'Nothing to celebrate': Indigenous Guatemalans protest

·1-min read
Guatemala's indigenous peoples claim they are the victims of discrimination (AFP/Johan ORDONEZ)

Thousands of indigenous people protested in Guatemala Wednesday -- the bicentennial of Central American independence -- denounce their exclusion from political and social life as well as government corruption.

"There is nothing to celebrate," indigenous leader Thelma Cabrera, a former presidential candidate, said at a rally in the southern Retalhuleu province.

"It has been 200 years of calamity, corruption, looting and theft here in Guatemala," she added.

The demonstrations were organized by the Codeca peasants movement to highlight the racism it says is directed at the Maya, Xinca and Garifuna peoples of Guatemala.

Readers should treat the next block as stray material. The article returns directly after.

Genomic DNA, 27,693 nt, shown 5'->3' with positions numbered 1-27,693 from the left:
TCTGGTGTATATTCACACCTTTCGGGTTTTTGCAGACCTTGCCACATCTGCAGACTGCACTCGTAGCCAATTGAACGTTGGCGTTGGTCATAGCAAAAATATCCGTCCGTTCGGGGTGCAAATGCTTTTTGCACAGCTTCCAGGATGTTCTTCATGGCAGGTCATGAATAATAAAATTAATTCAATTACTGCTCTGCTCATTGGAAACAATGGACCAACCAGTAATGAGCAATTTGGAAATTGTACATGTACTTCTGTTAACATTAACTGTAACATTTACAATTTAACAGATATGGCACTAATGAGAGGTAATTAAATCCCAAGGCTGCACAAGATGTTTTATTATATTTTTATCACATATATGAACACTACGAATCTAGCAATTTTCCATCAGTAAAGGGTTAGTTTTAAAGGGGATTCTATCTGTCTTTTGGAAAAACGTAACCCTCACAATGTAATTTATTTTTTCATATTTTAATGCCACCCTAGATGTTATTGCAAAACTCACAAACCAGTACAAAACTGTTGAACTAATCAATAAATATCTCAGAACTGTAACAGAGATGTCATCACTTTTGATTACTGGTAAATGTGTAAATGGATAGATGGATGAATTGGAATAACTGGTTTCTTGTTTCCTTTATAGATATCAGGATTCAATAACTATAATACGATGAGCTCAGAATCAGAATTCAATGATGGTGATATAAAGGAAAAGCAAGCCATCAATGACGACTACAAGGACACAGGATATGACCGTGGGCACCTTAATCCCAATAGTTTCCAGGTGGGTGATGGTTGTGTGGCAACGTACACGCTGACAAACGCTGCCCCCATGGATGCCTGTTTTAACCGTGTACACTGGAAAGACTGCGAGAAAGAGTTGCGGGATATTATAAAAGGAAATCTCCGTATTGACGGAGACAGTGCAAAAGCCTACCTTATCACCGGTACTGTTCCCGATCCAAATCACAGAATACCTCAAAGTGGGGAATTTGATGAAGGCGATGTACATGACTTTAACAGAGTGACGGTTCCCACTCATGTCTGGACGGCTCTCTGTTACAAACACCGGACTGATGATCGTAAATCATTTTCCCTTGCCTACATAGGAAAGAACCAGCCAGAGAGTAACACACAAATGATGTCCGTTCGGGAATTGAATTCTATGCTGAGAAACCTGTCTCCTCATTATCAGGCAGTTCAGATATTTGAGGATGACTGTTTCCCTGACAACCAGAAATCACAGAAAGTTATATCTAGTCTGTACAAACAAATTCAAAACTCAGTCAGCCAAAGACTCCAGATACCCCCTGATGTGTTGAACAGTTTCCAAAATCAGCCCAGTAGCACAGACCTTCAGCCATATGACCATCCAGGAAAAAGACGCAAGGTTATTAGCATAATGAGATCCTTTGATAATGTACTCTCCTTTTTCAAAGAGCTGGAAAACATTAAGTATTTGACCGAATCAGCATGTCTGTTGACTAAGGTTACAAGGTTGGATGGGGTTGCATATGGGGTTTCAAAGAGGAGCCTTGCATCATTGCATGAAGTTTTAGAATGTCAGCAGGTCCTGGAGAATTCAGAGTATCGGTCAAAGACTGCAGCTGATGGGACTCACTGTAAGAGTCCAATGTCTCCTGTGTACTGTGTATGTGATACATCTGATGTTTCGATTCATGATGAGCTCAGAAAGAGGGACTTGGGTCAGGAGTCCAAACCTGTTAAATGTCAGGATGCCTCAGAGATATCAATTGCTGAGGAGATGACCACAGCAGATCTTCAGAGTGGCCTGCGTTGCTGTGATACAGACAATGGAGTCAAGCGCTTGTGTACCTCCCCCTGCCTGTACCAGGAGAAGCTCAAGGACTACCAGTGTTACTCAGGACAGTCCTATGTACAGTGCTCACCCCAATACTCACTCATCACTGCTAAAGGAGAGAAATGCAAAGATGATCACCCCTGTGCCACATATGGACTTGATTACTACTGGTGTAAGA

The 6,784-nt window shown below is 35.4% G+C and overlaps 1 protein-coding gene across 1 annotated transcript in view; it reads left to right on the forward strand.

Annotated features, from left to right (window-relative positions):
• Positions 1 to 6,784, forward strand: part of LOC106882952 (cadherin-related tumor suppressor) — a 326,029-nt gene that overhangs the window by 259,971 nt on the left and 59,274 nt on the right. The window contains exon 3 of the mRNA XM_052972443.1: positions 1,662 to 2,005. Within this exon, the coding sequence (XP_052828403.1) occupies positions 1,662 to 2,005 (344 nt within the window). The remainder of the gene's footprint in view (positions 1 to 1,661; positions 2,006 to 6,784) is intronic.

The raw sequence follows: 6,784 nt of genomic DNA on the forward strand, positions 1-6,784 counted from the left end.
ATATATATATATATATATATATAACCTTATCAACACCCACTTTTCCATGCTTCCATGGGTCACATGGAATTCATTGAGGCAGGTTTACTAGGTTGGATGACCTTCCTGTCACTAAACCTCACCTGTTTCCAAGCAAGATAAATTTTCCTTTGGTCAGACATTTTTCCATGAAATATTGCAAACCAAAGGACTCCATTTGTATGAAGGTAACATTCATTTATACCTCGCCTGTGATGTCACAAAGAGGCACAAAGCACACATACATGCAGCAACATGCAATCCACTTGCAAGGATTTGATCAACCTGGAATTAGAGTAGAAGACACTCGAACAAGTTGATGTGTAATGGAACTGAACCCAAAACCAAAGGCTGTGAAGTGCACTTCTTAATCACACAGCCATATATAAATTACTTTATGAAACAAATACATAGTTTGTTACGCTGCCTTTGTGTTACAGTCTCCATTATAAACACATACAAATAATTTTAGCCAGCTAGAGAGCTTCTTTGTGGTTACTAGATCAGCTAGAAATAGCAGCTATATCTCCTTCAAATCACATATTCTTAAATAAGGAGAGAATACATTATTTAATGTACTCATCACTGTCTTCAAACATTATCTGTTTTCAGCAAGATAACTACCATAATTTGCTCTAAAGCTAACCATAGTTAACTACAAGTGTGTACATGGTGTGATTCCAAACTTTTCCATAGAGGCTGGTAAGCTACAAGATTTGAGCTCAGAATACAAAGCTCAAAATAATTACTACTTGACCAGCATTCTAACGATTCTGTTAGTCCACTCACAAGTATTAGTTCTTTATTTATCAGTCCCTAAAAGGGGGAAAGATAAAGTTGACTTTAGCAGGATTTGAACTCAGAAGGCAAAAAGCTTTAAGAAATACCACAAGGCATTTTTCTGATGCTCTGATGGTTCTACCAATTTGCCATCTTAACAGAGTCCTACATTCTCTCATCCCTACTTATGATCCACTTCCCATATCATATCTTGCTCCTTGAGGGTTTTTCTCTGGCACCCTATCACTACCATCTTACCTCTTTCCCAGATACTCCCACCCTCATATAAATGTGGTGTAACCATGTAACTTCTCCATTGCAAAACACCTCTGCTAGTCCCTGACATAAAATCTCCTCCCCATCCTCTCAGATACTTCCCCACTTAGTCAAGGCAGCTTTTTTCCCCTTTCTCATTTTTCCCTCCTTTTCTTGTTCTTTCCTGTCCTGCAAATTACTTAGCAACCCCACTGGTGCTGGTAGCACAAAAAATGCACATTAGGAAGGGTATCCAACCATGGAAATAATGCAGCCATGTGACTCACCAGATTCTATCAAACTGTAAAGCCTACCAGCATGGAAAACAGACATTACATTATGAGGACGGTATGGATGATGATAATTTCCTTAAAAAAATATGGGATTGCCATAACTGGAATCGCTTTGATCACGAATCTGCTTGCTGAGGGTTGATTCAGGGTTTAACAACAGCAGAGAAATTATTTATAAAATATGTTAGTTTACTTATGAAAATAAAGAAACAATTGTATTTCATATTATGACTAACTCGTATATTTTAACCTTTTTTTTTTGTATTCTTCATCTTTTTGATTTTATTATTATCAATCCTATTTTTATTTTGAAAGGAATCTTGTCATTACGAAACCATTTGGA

The government of Alejandro Giammattei had cancelled large public celebrations of the bicentennial due to the coronavirus epidemic.

But on Tuesday, it hosted a private event at the presidential palace, with a military air parade.

Many Guatemalans are angry about the money spent on these events during a global health crisis and in a country where poverty affects nearly 60 percent of the population.

In indigenous communities, the figure is even higher.

Dozens gathered in Guatemala City Wednesday, outside the palace, to denounce the government.

"The Giammattei government is a nefarious government," said march leader Carlos Chon at a protest in Coban in Guatemala's north.

Giammattei, 65, has been the target of repeated protests to call for his resignation by opponents claiming corruption, mismanagement and poor handling of the coronavirus pandemic.

With about 17 million inhabitants, Guatemala has recorded over 515,000 cases of Covid-19 and almost 13,000 deaths.

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